Previous analyses were unable to give clear recommendations due to various limitations in the models and data used. Kittur et al. (2016) [35] performed a regression analysis on the datasets included in the reviews by Danso-Appiah et al. (2016) [20] and Ochodo et al. (2015) [19] to establish the relation between Kato-Katz and POC-CCA prevalence. The researchers found a clear correlation between the semi-quantitative results of POC-CCA and the egg output measured by Kato-Katz, but the variation in the relation between Kato-Katz prevalence and POC-CCA was too large for predictive use. Prada et al. (2018) [33] applied a Bayesian model on pre- and post-treatment data from a study in Uganda taking into account the infection intensity-dependent sensitivity of POC-CCA. They estimated a specificity of only 85% and determined a relation between Kato-Katz and POC-CCA prevalence for true prevalence above 35%. Caveats of their analysis are as follows. First, the semi-quantitative readings were modeled by a binomial distribution, which is not supported by the process generating the data. Second, POC-CCA positive but egg-negative individuals were defined as negative, thus underestimating specificity. Third, model-based estimates do not represent low endemic settings.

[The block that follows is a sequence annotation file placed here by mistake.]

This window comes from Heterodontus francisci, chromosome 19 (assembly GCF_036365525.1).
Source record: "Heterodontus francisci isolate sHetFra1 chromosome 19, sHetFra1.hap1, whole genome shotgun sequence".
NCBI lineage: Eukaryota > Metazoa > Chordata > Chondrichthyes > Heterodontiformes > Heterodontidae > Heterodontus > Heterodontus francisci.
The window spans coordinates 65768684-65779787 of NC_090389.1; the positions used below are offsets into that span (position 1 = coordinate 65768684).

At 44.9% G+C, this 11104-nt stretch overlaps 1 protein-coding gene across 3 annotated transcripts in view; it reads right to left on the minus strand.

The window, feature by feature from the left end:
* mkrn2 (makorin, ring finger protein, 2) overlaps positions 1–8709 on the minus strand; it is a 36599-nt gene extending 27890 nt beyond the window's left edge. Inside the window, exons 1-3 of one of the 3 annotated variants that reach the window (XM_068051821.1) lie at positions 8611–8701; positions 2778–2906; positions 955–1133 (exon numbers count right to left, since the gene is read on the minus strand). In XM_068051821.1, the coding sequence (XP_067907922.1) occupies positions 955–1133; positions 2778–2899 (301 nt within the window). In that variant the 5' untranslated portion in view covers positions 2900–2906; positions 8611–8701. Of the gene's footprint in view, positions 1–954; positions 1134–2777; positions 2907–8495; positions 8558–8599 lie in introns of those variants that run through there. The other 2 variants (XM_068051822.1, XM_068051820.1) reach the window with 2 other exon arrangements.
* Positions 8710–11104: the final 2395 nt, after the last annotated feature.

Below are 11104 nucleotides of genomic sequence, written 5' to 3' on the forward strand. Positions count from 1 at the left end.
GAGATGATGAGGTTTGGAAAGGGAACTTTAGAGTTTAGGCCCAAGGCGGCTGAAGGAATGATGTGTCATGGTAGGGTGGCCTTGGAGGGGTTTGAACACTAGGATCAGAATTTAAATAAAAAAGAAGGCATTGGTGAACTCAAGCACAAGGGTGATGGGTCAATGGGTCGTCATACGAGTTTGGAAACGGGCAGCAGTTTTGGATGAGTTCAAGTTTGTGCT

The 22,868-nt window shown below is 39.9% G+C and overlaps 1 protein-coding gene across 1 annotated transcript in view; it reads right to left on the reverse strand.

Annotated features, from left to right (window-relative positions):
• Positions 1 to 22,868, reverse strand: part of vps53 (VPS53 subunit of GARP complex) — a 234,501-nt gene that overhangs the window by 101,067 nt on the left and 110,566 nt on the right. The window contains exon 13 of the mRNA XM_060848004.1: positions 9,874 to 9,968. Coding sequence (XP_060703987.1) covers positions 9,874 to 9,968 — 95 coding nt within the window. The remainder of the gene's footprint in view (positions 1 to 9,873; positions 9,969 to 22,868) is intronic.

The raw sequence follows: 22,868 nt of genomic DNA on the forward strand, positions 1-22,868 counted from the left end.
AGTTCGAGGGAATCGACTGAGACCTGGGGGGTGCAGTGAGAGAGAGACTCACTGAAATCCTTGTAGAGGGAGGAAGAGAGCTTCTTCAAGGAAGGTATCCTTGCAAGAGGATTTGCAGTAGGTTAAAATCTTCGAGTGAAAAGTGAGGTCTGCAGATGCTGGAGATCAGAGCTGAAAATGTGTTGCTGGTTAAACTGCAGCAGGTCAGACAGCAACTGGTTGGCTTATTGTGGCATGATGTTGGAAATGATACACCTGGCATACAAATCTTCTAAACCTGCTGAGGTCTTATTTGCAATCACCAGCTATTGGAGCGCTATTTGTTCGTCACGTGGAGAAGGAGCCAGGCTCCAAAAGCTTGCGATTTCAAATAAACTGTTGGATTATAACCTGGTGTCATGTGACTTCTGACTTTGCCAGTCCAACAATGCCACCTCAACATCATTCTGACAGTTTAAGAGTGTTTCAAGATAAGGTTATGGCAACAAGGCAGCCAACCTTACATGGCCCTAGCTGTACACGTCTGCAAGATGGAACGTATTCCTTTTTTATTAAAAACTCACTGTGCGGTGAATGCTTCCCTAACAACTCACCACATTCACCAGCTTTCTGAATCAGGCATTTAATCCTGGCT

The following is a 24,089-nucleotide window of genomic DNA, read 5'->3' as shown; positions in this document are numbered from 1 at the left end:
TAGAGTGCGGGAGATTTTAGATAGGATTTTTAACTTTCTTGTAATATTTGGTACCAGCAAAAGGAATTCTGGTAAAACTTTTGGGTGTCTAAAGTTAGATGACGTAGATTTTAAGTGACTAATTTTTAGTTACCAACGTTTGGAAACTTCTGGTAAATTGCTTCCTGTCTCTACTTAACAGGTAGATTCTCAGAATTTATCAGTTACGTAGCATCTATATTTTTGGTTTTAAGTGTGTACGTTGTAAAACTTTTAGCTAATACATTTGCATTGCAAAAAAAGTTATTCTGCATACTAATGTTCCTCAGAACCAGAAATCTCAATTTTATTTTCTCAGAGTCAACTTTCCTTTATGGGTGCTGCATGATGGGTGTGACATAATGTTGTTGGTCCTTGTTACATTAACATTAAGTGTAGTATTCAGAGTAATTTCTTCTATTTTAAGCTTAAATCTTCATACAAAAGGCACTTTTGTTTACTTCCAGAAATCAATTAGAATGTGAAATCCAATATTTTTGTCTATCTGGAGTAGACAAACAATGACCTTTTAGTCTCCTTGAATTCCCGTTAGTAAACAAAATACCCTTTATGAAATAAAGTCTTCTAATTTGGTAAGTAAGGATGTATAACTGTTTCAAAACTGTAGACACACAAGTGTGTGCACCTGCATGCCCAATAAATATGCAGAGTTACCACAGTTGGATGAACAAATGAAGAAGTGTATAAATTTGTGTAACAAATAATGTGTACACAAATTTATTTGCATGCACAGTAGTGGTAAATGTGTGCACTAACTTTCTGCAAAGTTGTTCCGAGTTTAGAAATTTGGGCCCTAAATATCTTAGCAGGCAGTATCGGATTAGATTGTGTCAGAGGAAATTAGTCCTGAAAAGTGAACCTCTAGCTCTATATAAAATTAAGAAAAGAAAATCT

The results presented here revealed that POC-CCA has close to perfect sensitivity for moderate and heavy S. mansoni infections (≥ 100 EPG) and a specificity of over 95% regardless of the endemicity. Generally, the uncertainty in the sensitivity estimates is larger than for Kato-Katz due to considerable variation introduced by the lack of a standardized reader. For light infections (1–99 EPG) the sensitivity varies with the proxy used to categorize semi-quantitative POC-CCA readings into a binary result (see Fig 1). The proxy that classifies traces as positives has a very high sensitivity even for infections below 50 EPG and it detects egg-negative/antigen-positive infections with a moderate sensitivity of 75%, while the Kato-Katz technique is unreliable in detecting infections with intensities below 10 EPG even for repeated sampling. The proxy that considers POC-CCA ≥ 1+ as positive has lower sensitivity, but larger variability in the estimates of the infection dependent sensitivity. It follows that POC-CCA has a very high diagnostic sensitivity and specificity at the individual level when traces are included in the positive results.